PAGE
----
‘The Delivery Room’ by Sylvia Brownrigg

The problem of alienation -- from others, from one’s family, from one’s culture and ultimately from oneself -- drives the story of “The Delivery Room,” the fourth novel by American-cum-British novelist Sylvia Brownrigg. A stylist of taste and reserve, Brownrigg’s prose flows like the literary equivalent of the beige drone of NPR playing in the background -- always rational, modulated and strangely comforting, no matter the trouble being described.

The world of this story centers on the therapy practice of Mira Braverman, a Serbian expatriate happily married to an Englishman, Peter, who is a Russian translator at a university.

The therapy takes place in the sanctity of “The Delivery Room,” which is Peter’s term for her office in their home on the worn, unglamorous outskirts of London. It’s a term loaded with implications for this work -- not only because the core of her patients’ concerns seems to go back to, one way or another, the problem of children (having or not having them) but also because Mira essentially delivers them from their problems the way a midwife might assist in a birth, creating a space in which the patients can safely labor.

Mira listens to the travails of each person with all the cool, remote calm of stone. Each patient is safely compartmentalized by his or her label: The American, a frivolous journalist who writes puff pieces. She yearns for a child and searches for a sperm donor however she can find him (or is it really relevance she seeks?). The Mourning Madonna is a well-bred Briton who cannot find a way to stop mourning the loss of her stillborn daughter; her greatest enemy might just be the British cultural tradition of keeping a stiff upper lip.

Then there is Mira’s biggest challenge, the Bigot, a belligerent 50-something divorcé who glories in goading her about the brutalities of her countrymen. (The story takes place in the late 1990s, when being a Serb in Europe was almost as unpopular as being a German in 1939.)

In some ways a typical bully, the Bigot defies any attempts to plum the depths of his own anger and seems to come to therapy only for the opportunity to argue.

This is a minor concern for Mira. Ensconced in her companionable marriage to Peter, her cozy middle-class home, and distanced from the messy complications of family and the decomposing and war-torn Yugoslavia, Mira seems intellectually intrigued by the situations presented to her but as emotionally protected as if she were encased in glass.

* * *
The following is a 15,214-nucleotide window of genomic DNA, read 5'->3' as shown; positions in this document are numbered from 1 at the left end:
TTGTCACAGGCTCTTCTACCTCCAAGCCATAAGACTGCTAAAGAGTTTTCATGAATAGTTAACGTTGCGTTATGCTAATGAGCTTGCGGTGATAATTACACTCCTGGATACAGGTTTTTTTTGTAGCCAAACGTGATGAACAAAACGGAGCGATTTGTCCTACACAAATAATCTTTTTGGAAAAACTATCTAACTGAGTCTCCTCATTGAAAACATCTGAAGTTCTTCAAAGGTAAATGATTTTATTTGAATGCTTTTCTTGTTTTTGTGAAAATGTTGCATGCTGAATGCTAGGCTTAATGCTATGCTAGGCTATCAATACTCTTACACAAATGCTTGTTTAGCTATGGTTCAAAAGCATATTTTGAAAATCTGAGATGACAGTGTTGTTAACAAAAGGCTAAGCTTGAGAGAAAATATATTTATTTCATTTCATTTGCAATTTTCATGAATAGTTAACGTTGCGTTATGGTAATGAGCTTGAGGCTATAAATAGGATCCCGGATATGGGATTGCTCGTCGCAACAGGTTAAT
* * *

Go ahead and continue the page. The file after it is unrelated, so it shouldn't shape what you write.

But, of course, for any story to move forward, something must change, and about midway through these nearly 400 pages, everything does.

What begins as a little “tummy trouble” for Peter turns out to be terminal lymphoma. The domestic complications of Mira’s stepson, Graham, and his wife, Clare, which for all the years of her marriage Mira had successfully kept at arm’s length, become entangled in her own emotional reality as Peter draws toward death. The woes of her patients begin to resonate more personally, challenging her professional objectivity.

Meanwhile, it becomes harder for Mira to stay disengaged from the horrors of her homeland while the tensions between NATO and the Serbs grow more threatening.

The choice to set the story against this conflict is a good one: The otherwise prosaic nature of these domestic tensions is suddenly writ large against universal themes.

As she hears of Serb atrocities, Mira struggles to accept that her countrymen, her own flesh and blood, can commit such acts:

“My people could not have committed them. It is all set-up and lies. But perhaps they did commit them; perhaps my people can be savage, and were. . . .”

Later Mira comes to the reckoning that “God visits us with pain. . . . Pain teaches, purifies -- cures, paradoxically. Cures us of the arrogance we are otherwise condemned to.”

Stylistically, Brownrigg weaves together the dramas of her characters not through the easier choice of omniscient narration but by shifting into multiple points of view. This has the sometimes subtle, sometimes lurching effect of, to steal a line from Jean-Jacques Rousseau, “eavesdropping on the mind in solitude.”

The thoughtfulness, the intelligence, of Brownrigg’s narration, its wry observations and moments of sharp insight into human suffering, are its most striking features. Interestingly, this leads to what could be seen as its weakness: all brains, no heart. Absent, largely, are sensory details that bring these worlds alive in an emotional sense, or moments of rawness in any sense. The book is well tailored at every corner. Pleasing indeed, but it never breaks your heart or makes you catch your breath.

Dunn is the author of “Faith in Carlos Gomez: A Memoir of Salsa, Sex and Salvation.”